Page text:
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Reform Magazine | May 26, 2017

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Chapter & Verse: Matthew 28: 1-10

Chapter & Verse: Matthew 28: 1-10

David Downing reflects on the many faces of resurrection

The Gospel resurrection stories give us great drama – especially in this account from Matthew. An earthquake, an angel, a missing body and a meeting with Jesus. Hardly a normal start to the week. But, despite all the drama, there is no account of the resurrection itself. In fact, there’s no account of the resurrection in any of the Gospels. We encounter the risen Jesus, the women’s reactions and, later, the men’s reactions – but nothing of the actual resurrection.

We may celebrate Jesus’ resurrection every Sunday, or perhaps at an Easter sunrise service, or as part of the sharing of bread and wine, but we are left to wonder and imagine. Did resurrection happen in a moment, or was it a process – one that perhaps started on the cross?

In Bruce Springsteen’s autobiography, he talks about resurrection being understood not through the teaching of the local church but by his dad bringing home broken radios and breathing new life into them on his work bench. A process. In the scriptures – whether it’s a reading of the creation story, a journey with Moses or a wilderness retreat – very often, we encounter God through a patient process. Very often, this process is at odds with our society that can often demand an instant fix, instant change, or instant resurrection.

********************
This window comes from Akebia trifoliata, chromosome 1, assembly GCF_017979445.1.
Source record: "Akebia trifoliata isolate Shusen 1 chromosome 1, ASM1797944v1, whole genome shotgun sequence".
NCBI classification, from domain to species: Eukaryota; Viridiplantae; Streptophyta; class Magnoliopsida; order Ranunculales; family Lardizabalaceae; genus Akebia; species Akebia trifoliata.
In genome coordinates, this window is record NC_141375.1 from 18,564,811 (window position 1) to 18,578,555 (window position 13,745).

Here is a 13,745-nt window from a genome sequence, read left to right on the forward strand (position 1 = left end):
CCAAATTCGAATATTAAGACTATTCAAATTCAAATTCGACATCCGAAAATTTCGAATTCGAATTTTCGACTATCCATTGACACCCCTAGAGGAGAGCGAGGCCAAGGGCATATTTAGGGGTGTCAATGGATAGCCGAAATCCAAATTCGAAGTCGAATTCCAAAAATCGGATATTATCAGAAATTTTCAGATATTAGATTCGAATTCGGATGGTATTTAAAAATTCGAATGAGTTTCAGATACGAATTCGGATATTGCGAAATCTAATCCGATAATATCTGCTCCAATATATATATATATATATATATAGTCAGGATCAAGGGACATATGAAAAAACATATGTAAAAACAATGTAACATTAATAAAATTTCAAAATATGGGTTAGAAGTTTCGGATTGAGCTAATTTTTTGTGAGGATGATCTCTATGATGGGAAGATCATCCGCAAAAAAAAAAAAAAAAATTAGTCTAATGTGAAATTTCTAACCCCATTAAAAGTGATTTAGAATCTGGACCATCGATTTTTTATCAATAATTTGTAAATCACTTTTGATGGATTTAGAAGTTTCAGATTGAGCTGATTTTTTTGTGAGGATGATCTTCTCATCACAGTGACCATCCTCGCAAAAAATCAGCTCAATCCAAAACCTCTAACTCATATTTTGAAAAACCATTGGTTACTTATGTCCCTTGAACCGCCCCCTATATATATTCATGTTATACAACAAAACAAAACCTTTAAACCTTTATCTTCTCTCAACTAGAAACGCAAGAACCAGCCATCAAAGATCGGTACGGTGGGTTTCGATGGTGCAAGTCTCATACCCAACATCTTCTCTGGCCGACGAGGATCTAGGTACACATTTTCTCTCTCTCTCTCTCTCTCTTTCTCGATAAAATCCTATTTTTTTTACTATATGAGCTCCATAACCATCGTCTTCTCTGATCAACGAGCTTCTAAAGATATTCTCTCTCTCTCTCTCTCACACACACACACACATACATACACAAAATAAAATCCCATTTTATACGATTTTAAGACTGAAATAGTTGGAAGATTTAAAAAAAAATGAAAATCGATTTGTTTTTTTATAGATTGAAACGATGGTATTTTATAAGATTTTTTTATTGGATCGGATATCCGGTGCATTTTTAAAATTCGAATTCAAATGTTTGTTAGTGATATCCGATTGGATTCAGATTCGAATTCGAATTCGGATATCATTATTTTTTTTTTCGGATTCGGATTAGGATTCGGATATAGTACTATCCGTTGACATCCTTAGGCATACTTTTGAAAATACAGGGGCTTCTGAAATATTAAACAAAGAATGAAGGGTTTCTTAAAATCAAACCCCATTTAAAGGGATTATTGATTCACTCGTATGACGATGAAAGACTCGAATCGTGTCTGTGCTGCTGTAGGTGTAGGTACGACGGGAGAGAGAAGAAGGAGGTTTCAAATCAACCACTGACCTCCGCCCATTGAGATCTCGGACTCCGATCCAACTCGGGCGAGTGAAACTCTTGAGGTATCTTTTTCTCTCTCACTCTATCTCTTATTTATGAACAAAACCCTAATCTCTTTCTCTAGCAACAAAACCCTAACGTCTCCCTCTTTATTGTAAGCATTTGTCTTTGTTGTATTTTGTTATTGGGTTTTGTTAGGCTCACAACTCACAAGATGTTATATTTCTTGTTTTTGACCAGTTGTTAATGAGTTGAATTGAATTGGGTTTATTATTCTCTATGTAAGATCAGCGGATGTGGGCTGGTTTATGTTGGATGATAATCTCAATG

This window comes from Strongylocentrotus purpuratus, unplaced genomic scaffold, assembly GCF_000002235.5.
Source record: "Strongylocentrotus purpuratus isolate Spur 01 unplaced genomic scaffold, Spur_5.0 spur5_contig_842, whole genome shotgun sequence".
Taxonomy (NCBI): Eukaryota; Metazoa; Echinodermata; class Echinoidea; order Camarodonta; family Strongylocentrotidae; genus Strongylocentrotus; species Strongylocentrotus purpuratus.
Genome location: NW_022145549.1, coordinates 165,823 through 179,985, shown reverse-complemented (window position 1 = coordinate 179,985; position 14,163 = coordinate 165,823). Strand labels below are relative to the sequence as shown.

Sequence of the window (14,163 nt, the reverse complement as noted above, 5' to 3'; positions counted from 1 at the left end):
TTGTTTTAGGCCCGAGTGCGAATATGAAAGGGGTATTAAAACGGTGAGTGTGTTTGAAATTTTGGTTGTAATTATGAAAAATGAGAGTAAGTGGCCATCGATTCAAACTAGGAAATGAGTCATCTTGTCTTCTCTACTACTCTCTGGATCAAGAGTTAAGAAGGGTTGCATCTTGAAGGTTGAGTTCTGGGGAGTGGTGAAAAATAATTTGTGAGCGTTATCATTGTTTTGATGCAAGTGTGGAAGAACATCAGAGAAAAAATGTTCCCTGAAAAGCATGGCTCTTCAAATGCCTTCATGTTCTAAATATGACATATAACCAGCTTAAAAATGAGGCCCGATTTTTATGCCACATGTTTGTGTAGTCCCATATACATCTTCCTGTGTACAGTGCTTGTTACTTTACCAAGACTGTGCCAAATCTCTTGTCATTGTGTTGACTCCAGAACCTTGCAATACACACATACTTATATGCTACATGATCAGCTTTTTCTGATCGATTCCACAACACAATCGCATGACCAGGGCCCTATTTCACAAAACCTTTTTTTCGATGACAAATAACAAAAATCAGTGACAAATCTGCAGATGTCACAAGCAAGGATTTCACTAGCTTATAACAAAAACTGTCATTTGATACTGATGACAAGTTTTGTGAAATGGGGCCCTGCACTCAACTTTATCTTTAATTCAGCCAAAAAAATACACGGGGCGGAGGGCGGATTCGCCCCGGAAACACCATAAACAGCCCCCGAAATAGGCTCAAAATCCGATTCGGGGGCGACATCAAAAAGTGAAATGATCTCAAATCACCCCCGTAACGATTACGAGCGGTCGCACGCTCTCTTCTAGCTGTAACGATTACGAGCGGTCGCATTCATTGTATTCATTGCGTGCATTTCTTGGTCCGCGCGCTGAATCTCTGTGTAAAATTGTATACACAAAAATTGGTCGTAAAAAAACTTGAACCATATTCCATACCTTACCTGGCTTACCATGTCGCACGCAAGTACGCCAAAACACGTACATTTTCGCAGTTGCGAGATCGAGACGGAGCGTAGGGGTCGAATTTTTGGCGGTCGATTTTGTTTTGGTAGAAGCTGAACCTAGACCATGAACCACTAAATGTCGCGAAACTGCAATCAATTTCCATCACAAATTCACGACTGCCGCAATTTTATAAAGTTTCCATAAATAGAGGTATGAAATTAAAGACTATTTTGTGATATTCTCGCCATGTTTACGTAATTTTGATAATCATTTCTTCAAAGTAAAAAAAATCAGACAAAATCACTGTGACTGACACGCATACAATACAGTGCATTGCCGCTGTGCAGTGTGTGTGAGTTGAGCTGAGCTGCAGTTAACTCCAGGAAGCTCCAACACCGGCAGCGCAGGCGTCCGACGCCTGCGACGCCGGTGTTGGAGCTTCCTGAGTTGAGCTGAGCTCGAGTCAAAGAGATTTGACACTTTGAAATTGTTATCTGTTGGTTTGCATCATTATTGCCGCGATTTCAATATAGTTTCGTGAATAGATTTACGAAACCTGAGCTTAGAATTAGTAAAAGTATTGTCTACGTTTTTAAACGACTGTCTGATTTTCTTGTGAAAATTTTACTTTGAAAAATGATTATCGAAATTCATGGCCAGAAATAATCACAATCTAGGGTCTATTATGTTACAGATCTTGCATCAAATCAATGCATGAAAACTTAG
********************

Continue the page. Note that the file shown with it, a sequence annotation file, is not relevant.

For a while now, I have taken a keen interest in the city of Detroit. A city of such proud history, yet when I visited in 2015, I found it in a mess. It has a population of around 680,000 and around 25% are unemployed. Illiteracy rates are over 45% among adults and children. In some areas, three out of every four students drop out of school. For a while, school children were asked to bring their own toilet paper to school as the schools couldn’t afford it.

Detroit is one of the most dangerous cities in the USA. During my visit, I saw homes burning, a fire service unable to fight fire because of the poor condition of its engines, a mayor trying to overcome corruption, factories standing derelict – good only for drugs and homelessness, and children with no sense of hope or positivity. It was tempting to think of Detroit as a city stuck in perpetual Good Friday. But I also saw resurrection. …

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This is an extract from the April 2017 edition of Reform

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